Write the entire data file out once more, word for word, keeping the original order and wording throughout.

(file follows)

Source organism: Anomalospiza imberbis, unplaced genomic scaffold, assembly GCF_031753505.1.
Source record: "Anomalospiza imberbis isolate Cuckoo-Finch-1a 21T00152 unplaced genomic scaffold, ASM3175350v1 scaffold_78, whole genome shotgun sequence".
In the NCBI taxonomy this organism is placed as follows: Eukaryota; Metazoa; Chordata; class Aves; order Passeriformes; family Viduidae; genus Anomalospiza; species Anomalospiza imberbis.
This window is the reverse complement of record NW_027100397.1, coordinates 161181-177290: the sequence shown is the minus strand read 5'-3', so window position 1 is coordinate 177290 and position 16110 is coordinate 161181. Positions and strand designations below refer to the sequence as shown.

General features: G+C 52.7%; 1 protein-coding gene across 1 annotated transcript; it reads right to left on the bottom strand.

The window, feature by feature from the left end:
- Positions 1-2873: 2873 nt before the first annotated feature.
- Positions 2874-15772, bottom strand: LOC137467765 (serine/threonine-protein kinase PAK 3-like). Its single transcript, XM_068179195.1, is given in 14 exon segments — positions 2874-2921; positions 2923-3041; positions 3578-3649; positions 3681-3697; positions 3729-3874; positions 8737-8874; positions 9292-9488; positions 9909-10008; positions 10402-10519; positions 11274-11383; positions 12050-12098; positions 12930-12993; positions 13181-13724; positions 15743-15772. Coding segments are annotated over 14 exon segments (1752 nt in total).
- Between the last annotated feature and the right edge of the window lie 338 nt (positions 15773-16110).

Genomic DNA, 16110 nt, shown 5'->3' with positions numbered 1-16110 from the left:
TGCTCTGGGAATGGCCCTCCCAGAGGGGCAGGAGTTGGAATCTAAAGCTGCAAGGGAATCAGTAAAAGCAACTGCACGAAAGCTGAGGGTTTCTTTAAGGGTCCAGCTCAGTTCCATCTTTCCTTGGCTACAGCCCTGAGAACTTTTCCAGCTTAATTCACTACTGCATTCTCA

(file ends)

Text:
Source organism: Anomalospiza imberbis, unplaced genomic scaffold, assembly GCF_031753505.1.
Source record: "Anomalospiza imberbis isolate Cuckoo-Finch-1a 21T00152 unplaced genomic scaffold, ASM3175350v1 scaffold_78, whole genome shotgun sequence".
In the NCBI taxonomy this organism is placed as follows: Eukaryota; Metazoa; Chordata; class Aves; order Passeriformes; family Viduidae; genus Anomalospiza; species Anomalospiza imberbis.
This window is the reverse complement of record NW_027100397.1, coordinates 161181-177290: the sequence shown is the minus strand read 5'-3', so window position 1 is coordinate 177290 and position 16110 is coordinate 161181. Positions and strand designations below refer to the sequence as shown.

General features: G+C 52.7%; 1 protein-coding gene across 1 annotated transcript; it reads right to left on the bottom strand.

The window, feature by feature from the left end:
- Positions 1-2873: 2873 nt before the first annotated feature.
- Positions 2874-15772, bottom strand: LOC137467765 (serine/threonine-protein kinase PAK 3-like). Its single transcript, XM_068179195.1, is given in 14 exon segments — positions 2874-2921; positions 2923-3041; positions 3578-3649; positions 3681-3697; positions 3729-3874; positions 8737-8874; positions 9292-9488; positions 9909-10008; positions 10402-10519; positions 11274-11383; positions 12050-12098; positions 12930-12993; positions 13181-13724; positions 15743-15772. Coding segments are annotated over 14 exon segments (1752 nt in total).
- Between the last annotated feature and the right edge of the window lie 338 nt (positions 15773-16110).

Genomic DNA, 16110 nt, shown 5'->3' with positions numbered 1-16110 from the left:
TGCTCTGGGAATGGCCCTCCCAGAGGGGCAGGAGTTGGAATCTAAAGCTGCAAGGGAATCAGTAAAAGCAACTGCACGAAAGCTGAGGGTTTCTTTAAGGGTCCAGCTCAGTTCCATCTTTCCTTGGCTACAGCCCTGAGAACTTTTCCAGCTTAATTCACTACTGCATTCTCA